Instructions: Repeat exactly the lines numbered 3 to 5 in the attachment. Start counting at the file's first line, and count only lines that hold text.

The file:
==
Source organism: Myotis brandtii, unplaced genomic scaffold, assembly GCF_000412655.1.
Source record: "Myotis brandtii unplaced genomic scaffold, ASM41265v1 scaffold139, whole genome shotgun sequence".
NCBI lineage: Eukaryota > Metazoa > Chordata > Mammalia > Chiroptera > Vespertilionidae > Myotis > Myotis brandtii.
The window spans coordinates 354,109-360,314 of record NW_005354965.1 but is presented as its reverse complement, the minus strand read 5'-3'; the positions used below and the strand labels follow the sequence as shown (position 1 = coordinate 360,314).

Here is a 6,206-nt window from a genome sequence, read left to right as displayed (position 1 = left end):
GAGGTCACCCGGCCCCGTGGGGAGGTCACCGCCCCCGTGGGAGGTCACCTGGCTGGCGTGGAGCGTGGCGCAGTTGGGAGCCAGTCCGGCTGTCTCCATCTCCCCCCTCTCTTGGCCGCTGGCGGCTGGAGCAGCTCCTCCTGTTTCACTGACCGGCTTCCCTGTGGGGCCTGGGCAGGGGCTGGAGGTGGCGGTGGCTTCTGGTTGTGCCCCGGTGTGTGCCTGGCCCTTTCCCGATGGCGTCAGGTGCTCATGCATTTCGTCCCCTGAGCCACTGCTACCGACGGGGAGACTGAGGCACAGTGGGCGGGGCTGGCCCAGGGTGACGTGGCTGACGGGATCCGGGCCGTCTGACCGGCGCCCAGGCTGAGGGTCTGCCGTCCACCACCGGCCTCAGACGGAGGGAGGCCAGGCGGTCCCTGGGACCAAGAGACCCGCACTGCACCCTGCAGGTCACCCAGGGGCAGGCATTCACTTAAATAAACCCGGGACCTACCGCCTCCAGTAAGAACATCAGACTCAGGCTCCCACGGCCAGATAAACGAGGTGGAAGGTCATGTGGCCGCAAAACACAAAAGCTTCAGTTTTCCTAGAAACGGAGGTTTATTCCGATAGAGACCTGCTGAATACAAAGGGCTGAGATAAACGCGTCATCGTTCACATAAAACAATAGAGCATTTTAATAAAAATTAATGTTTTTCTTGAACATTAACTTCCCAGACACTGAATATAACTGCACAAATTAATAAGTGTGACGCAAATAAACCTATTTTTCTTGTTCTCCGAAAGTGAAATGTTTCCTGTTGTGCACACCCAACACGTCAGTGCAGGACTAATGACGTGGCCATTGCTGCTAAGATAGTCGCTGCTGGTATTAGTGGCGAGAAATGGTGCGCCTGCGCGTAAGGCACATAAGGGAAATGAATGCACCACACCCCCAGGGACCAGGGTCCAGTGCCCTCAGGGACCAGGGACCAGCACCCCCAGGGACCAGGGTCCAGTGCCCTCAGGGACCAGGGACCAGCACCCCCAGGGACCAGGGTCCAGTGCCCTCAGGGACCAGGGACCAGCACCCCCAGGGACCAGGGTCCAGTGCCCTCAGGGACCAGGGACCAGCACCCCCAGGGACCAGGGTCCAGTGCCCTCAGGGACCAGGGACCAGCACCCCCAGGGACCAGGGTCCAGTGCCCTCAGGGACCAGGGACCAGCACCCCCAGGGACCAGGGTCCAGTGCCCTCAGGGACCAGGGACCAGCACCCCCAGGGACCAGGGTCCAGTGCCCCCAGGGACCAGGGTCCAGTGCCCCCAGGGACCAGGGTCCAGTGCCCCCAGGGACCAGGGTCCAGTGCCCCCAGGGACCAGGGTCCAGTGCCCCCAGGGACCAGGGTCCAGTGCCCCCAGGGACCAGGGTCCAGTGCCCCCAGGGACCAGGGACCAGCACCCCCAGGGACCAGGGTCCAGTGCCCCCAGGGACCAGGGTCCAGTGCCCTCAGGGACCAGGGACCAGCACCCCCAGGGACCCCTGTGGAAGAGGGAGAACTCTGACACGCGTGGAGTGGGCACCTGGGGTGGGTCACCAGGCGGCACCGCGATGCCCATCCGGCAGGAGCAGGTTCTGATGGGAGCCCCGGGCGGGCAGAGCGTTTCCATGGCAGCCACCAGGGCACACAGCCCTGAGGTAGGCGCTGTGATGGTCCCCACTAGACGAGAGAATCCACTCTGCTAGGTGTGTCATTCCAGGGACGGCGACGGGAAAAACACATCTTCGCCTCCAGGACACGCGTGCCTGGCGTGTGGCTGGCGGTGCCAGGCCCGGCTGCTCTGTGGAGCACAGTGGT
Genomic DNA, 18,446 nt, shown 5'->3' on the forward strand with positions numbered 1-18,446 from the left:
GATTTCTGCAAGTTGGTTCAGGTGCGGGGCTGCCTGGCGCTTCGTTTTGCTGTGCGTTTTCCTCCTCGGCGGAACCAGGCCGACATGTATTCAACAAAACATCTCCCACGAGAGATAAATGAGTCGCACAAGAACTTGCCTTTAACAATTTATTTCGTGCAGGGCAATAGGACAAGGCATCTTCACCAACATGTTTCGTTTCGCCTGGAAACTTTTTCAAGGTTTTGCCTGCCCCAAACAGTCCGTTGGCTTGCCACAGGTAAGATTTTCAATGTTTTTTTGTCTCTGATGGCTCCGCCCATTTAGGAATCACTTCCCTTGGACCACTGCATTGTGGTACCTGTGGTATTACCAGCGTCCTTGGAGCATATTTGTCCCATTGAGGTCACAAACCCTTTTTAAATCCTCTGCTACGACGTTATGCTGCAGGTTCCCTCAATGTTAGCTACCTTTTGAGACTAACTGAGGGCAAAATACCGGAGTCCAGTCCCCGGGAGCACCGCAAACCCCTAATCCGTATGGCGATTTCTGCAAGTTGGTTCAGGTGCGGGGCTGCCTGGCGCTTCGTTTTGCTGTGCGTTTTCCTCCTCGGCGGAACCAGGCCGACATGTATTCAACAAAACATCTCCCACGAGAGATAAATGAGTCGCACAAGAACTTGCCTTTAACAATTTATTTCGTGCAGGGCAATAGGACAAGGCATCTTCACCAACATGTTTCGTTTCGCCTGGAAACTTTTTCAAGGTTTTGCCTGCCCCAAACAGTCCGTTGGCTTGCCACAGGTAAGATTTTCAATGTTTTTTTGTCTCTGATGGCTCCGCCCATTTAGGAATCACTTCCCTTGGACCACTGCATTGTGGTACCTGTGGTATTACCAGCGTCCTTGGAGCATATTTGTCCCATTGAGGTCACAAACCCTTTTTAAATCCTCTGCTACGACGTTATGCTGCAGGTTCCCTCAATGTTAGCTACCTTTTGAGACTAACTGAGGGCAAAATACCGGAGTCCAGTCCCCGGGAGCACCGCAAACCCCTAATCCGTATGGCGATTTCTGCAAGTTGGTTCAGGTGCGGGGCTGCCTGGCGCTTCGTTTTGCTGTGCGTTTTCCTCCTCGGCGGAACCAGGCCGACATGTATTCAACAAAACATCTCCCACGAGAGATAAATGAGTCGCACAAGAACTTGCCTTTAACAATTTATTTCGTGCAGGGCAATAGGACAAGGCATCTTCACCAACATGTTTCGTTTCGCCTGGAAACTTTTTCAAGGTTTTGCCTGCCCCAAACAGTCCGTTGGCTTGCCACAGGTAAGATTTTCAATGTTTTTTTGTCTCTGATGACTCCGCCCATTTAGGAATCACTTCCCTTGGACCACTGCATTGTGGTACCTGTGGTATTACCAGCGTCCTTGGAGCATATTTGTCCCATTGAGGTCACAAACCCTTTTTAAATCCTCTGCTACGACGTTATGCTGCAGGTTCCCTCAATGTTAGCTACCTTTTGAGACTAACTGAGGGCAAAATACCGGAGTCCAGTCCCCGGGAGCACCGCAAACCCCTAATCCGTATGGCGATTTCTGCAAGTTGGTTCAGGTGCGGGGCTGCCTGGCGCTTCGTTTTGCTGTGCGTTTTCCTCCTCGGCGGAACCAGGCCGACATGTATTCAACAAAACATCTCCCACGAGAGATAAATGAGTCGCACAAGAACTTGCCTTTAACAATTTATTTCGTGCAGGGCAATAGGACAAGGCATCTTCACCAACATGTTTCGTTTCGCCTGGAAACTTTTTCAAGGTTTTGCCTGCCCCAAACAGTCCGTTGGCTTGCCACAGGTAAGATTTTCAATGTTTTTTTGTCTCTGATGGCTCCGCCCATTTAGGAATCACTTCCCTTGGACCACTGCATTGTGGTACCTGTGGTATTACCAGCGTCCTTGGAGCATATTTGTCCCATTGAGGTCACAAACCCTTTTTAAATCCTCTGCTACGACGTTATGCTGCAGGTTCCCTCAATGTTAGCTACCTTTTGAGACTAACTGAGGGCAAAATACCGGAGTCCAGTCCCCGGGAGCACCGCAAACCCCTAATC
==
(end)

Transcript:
NCBI lineage: Eukaryota > Metazoa > Chordata > Mammalia > Chiroptera > Vespertilionidae > Myotis > Myotis brandtii.
The window spans coordinates 354,109-360,314 of record NW_005354965.1 but is presented as its reverse complement, the minus strand read 5'-3'; the positions used below and the strand labels follow the sequence as shown (position 1 = coordinate 360,314).

Here is a 6,206-nt window from a genome sequence, read left to right as displayed (position 1 = left end):